Probably the most effective control would be to have headsets with adjustable volume. Being able to adjust the volume of the person on the other end of the phone, i.e. being able to turn someone down if they are screaming, would go a long way to reducing the risk to one's hearing.
Something else that should be considered is the overall noise levels in the workplace. For example, if the room where call centre staff are working is very noisy, they will obviously need to increase the volume on their headsets in order to hear the person on the line. A quieter room will allow staff to keep the volume lower, thus reducing the risk of hearing damage over time. Sound barriers, sound dampening, insulation, all of these are potential options to improve the acoustics of the room and thus reduce the need for higher headset volumes.
I hope this has been helpful and you can read more about the hazards of call centres on our website here: http://www.ohsrep.org.au/hazards/call-centres/call-centres-the-problems
Let me know if you need any further assistance or clarification.
If you have a question for the OHS team (while Renata is away enjoying some well earned time on vacation) head to www.ohsrep.org.au/ask-renata-form
Workers have been exposed to Asbestos at a power station in the Latrobe Valley.
Two workers were exposed to the dangerous material after removing a piece of plant in a duct around a gas turbine, after the area had been previously identified as "possibly containing asbestos"
The CFMEU's construction and general organiser for Gippsland, Toby Thornton, said potentially more people could have been exposed.
"There seems to be an oversight in compliance to those regulations and procedures when you suspect that any piece of plant would contain asbestos," Mr Thornton said.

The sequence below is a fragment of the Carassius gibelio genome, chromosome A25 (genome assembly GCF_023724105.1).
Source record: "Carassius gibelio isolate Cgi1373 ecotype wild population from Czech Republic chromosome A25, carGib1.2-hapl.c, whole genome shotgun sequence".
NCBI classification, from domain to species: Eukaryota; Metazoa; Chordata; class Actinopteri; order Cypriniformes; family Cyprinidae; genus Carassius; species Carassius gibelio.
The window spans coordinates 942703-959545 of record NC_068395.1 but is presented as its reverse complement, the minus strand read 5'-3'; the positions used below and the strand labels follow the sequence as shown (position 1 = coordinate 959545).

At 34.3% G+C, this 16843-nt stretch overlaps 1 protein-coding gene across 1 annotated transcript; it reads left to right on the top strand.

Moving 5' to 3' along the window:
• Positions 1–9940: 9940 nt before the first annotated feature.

Mr Thornton went on to say that adequate procedures were not followed, and the workers didn't have appropriate decontamination after being showered with asbestos. Additionally, due to the amount of asbestos released and the wind conditions of the day, other works may have been exposed.
Of course, the company that owns the plant, Energy Australia, have released a statement saying they had responded appropriately and "We are complying with WorkSafe Victoria's investigation of the incident and with the notices it has issued."Read more in the ABC's coverage.
The 2019 Asbestos Safety Conference will be held in Perth from 11 - 13 November, at the Perth Convention and Exhibition Centre. Those wishing to attend are able to register now before the end of financial year. (Note: trade show exhibitor registration is not yet open.)
ASEA says the conference provides a unique opportunity for members of the asbestos management system to come together, exchange information and share ideas with over 300 domestic and international professionals from a range of sectors including work health and safety, public health, local government, international campaign work and the environment.
This year ASEA will collaborate and focus on Australia's National Strategic Plan for Asbestos Awareness and Management 2019-2023 and the roles and responsibilities those in the asbestos management system have in working together toward preventing exposure to asbestos fibres. Read more about the conference here.